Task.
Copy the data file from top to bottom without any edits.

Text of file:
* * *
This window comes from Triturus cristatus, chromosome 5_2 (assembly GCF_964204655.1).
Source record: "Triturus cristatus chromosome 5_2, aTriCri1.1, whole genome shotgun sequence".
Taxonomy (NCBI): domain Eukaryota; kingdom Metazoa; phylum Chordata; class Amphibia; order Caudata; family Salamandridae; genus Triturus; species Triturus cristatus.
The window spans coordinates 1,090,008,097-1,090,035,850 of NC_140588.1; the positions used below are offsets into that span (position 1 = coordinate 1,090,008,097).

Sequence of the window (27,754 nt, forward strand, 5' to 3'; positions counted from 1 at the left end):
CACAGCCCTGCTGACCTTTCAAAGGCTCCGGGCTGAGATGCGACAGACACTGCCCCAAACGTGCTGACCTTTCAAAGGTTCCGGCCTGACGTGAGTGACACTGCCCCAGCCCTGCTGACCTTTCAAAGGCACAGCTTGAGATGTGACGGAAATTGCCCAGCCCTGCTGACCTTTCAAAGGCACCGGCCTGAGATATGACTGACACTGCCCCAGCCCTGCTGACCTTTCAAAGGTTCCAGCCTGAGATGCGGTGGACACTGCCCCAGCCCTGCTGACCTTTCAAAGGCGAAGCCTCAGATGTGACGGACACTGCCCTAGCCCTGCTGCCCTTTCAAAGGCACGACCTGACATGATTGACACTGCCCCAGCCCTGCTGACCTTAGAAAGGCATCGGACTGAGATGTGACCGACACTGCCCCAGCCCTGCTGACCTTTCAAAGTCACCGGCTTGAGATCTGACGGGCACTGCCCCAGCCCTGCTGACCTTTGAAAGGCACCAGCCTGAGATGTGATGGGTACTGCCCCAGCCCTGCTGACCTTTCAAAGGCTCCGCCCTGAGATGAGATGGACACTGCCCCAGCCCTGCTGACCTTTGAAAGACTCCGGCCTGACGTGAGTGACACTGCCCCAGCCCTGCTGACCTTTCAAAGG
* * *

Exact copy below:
This window comes from Triturus cristatus, chromosome 5_2 (assembly GCF_964204655.1).
Source record: "Triturus cristatus chromosome 5_2, aTriCri1.1, whole genome shotgun sequence".
Taxonomy (NCBI): domain Eukaryota; kingdom Metazoa; phylum Chordata; class Amphibia; order Caudata; family Salamandridae; genus Triturus; species Triturus cristatus.
The window spans coordinates 1,090,008,097-1,090,035,850 of NC_140588.1; the positions used below are offsets into that span (position 1 = coordinate 1,090,008,097).

Sequence of the window (27,754 nt, forward strand, 5' to 3'; positions counted from 1 at the left end):
CACAGCCCTGCTGACCTTTCAAAGGCTCCGGGCTGAGATGCGACAGACACTGCCCCAAACGTGCTGACCTTTCAAAGGTTCCGGCCTGACGTGAGTGACACTGCCCCAGCCCTGCTGACCTTTCAAAGGCACAGCTTGAGATGTGACGGAAATTGCCCAGCCCTGCTGACCTTTCAAAGGCACCGGCCTGAGATATGACTGACACTGCCCCAGCCCTGCTGACCTTTCAAAGGTTCCAGCCTGAGATGCGGTGGACACTGCCCCAGCCCTGCTGACCTTTCAAAGGCGAAGCCTCAGATGTGACGGACACTGCCCTAGCCCTGCTGCCCTTTCAAAGGCACGACCTGACATGATTGACACTGCCCCAGCCCTGCTGACCTTAGAAAGGCATCGGACTGAGATGTGACCGACACTGCCCCAGCCCTGCTGACCTTTCAAAGTCACCGGCTTGAGATCTGACGGGCACTGCCCCAGCCCTGCTGACCTTTGAAAGGCACCAGCCTGAGATGTGATGGGTACTGCCCCAGCCCTGCTGACCTTTCAAAGGCTCCGCCCTGAGATGAGATGGACACTGCCCCAGCCCTGCTGACCTTTGAAAGACTCCGGCCTGACGTGAGTGACACTGCCCCAGCCCTGCTGACCTTTCAAAGG